Egypt, the world's biggest wheat importer, can achieve self-sufficiency in wheat for its bread subsidy programme by 2019 if silo storage capacity is raised by 1 million tonnes annually, the agriculture minister said.

Though self-sufficiency has been cited by successive governments as a goal, Agriculture Minister Ayman Abou Hadid for the first time provided explicit details.

"What I mean by self-sufficiency is self-sufficiency in the wheat used to make the subsidised loaves of bread. This is 9 million tonnes," Abou Hadid told Reuters in an interview on Monday.

"We can achieve it six years from now on condition that every year we can build silos adding 1 million tonnes capacity at least."

The government of former Islamist President Mohamed Mursi had targeted wheat self-sufficiency by 2016 without explicitly stating whether this meant self-sufficiency for the subsidy programme or the country's entire needs.

Since the army ousted Mursi in July in response to mass protests against his rule, Gulf Arab allies have pledged billions of dollars to help shore up Egypt's fragile finances.

Egypt's current silo storage capacity is 1.5 million tonnes but the United Arab Emirates pledged part of its $4.9 billion aid package to Egypt to build 25 new wheat silos, each with a capacity of 60,000 tonnes. This would bring the country's storage capacity to 3 million tonnes by mid-2014.

"We are aiming and working hard for construction to end within six months," Abou Hadid said.

Egypt buys around 10 million tonnes of wheat a year from abroad through the state and private buyers. The state produces subsidised saucer-sized flat loaves of bread sold for less than 1 U.S. cent to millions of Egyptians. The programme costs 21 billion Egyptian pounds ($3 billion) a year.

Abou Hadid said he expected current annual state wheat imports of 5-5.5 million tonnes to remain the same for several years due to 2-percent annual population growth in the nation of 85 million people and urban sprawl eating into farmland.

"In 1980 we were around 41 million people. Today we are about double that number," Abou Hadid said. "Most of the population growth is among the poorer socioeconomic segments."

"If this average growth rate continues as is, we will maintain the same import levels." Asked whether he expected current import levels to remain as they were until 2019, he said "yes."

Cushion Against Shrinking Global Supplies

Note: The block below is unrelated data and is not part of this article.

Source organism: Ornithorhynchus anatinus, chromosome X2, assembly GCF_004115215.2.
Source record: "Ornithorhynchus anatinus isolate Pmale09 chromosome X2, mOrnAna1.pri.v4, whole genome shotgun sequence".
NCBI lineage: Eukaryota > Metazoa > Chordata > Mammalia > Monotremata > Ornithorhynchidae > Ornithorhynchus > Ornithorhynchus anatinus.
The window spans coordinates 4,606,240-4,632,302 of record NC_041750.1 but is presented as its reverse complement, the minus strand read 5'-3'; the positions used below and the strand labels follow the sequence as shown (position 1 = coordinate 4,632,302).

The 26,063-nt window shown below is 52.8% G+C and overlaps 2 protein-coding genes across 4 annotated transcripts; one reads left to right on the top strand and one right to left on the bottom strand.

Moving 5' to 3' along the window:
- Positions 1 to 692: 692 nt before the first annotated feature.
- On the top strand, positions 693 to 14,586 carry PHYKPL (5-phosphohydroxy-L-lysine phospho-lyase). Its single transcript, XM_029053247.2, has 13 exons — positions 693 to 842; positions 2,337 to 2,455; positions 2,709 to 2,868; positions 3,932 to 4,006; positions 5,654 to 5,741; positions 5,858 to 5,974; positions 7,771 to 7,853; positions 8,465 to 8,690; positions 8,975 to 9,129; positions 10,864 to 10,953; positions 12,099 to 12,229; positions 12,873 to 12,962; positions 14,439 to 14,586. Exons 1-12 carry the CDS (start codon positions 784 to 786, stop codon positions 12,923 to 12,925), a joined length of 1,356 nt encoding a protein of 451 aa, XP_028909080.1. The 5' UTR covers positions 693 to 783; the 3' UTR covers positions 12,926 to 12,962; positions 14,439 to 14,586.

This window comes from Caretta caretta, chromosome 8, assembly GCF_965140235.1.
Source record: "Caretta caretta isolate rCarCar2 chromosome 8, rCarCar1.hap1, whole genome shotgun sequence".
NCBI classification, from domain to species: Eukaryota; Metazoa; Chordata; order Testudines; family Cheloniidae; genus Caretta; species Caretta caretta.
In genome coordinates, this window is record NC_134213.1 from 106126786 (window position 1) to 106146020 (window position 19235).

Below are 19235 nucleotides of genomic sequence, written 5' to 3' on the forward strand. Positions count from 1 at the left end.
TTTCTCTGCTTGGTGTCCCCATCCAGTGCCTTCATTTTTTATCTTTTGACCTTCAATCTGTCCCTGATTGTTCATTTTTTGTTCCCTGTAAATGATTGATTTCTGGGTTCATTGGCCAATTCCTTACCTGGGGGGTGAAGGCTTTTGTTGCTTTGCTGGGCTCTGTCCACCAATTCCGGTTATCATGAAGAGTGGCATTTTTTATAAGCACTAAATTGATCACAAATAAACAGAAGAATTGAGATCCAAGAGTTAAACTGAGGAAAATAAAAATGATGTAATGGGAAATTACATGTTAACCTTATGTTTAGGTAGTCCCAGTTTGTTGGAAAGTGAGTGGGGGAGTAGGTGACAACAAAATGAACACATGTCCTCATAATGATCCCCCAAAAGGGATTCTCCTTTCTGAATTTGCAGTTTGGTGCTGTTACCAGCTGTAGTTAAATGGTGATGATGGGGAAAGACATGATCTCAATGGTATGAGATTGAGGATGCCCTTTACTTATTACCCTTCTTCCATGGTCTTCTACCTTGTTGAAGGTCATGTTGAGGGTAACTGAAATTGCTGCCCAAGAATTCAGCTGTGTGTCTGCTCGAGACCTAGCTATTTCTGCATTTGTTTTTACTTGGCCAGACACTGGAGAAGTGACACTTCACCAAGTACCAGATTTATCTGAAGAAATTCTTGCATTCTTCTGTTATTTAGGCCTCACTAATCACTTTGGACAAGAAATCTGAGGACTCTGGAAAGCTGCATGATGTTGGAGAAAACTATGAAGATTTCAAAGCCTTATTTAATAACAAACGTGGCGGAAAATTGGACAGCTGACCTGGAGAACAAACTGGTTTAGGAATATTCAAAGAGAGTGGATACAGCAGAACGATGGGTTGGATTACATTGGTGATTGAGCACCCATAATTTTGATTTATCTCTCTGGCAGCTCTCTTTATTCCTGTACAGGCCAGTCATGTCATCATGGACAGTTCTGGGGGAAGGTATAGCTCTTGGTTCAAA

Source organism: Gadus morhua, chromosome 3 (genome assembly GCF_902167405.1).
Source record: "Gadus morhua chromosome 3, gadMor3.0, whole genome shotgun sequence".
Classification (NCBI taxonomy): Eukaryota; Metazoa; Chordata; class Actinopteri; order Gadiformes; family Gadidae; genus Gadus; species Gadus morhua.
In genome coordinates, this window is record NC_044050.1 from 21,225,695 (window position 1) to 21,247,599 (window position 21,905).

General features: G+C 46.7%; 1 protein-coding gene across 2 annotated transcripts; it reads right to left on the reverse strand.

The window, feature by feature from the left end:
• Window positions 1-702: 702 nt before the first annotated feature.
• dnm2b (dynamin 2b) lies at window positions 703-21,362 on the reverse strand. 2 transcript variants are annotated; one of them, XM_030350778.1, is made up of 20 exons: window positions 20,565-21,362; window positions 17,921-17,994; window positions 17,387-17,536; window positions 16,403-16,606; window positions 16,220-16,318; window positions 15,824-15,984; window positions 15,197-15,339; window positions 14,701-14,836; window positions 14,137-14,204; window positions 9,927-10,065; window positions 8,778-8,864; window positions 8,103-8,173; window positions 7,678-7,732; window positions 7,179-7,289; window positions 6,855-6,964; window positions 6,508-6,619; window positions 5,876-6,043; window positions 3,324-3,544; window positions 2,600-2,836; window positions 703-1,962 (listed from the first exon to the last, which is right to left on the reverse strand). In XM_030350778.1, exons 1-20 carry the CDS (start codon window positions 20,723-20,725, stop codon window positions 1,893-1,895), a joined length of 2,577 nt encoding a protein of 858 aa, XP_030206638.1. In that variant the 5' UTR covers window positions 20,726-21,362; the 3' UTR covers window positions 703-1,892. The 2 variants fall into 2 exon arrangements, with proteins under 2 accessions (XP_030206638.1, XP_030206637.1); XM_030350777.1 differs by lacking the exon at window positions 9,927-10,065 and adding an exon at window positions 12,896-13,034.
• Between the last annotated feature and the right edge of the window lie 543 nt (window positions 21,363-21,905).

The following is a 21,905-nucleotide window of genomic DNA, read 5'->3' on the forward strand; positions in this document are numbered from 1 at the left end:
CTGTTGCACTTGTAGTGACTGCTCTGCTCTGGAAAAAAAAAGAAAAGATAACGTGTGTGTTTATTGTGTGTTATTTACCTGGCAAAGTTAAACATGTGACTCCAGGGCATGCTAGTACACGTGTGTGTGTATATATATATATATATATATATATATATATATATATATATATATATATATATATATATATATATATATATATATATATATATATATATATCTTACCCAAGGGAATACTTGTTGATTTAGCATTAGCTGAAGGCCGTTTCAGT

Egypt reduced imports in the past year as Mursi's government bet on a bigger domestic crop. However, industry experts said the policy left the country at least 900,000 tonnes short of the wheat needed for its subsidy programme.

Abou Hadid said Mursi's plan was based on one devised in 2009 by local agricultural research centres but that his administration revived it without devising ways to achieve it.

Egypt is targeting state wheat imports of 5 million to 5.5 million tonnes in the year to June 30, 2014.

Since the start of the 2013-2014 fiscal year on July 1, the main state wheat buyer, the General Authority for Supply Commodities (GASC), has bought over 2 million tonnes of wheat mainly from Romania, Ukraine and Russia. It also purchased from France in its last international tender.

Straight-talking Abou Hadid, appointed in July, said the self-sufficiency plan was aimed at cushioning Egypt's food security against shrinkage in global wheat supplies and fluctuations in international grain prices.

"India and China are entering the global (wheat) market ... If this continues, the 25 million tonnes available in the global market will no longer be available," he said.

"This will either raise prices beyond our ability to buy or else we will not find quantities to buy. India and China are closer in proximity to the Black Sea Region. It's easier and closer for countries like Russia to supply them."

Abou Hadid said wheat in Egypt is grown across 3 million feddans of land annually, producing around 2.7 tonnes per feddan - a total of 8.1 million tonnes.

GASC procures around 3.6 million tonnes of wheat annually from farmers.

The state cannot procure the entire amount in one harvest season partly because of shortage in storage capacity. Farmers also keep some of the crop for their own consumption, to use as livestock feed or sometimes stockpiling for cash later.

Egypt is targeting an increase in productivity per feddan to 3-3.2 tonnes through improved wheat strains, Abou Hadid said.

"Then we can reach in this case 9.6 million tonnes," he said.

Abou Hadid said he expected local production to remain at around 8.1-8.3 million tonnes in the 2014 and 2015 harvest seasons. He said the state can get around 3.6-3.7 tonnes from farmers in 2014 and can get 5 million tonnes in 2015.

"What we will buy will depend on our storage capacity. We will not give false numbers just to tell people we will do things that will not happen," he said.

Abou Hadid said illegal construction of buildings on precious fertile soil in the desert nation was a major obstacle facing the wheat sector. Some 45,000 feddans of land have been encroached upon by villagers since the uprising that ousted former president Hosni Mubarak in February 2011, he said.

"Around 1.6 million tonnes of wheat is lost annually. Four billion Egyptian pounds ($580.75 million) are lost annually due to the lack of appropriate storage facilities."

Abou Hadid added that at least 20 percent of the total grain produced locally was wasted due to storage problems. ($1 = 6.8876 Egyptian pounds)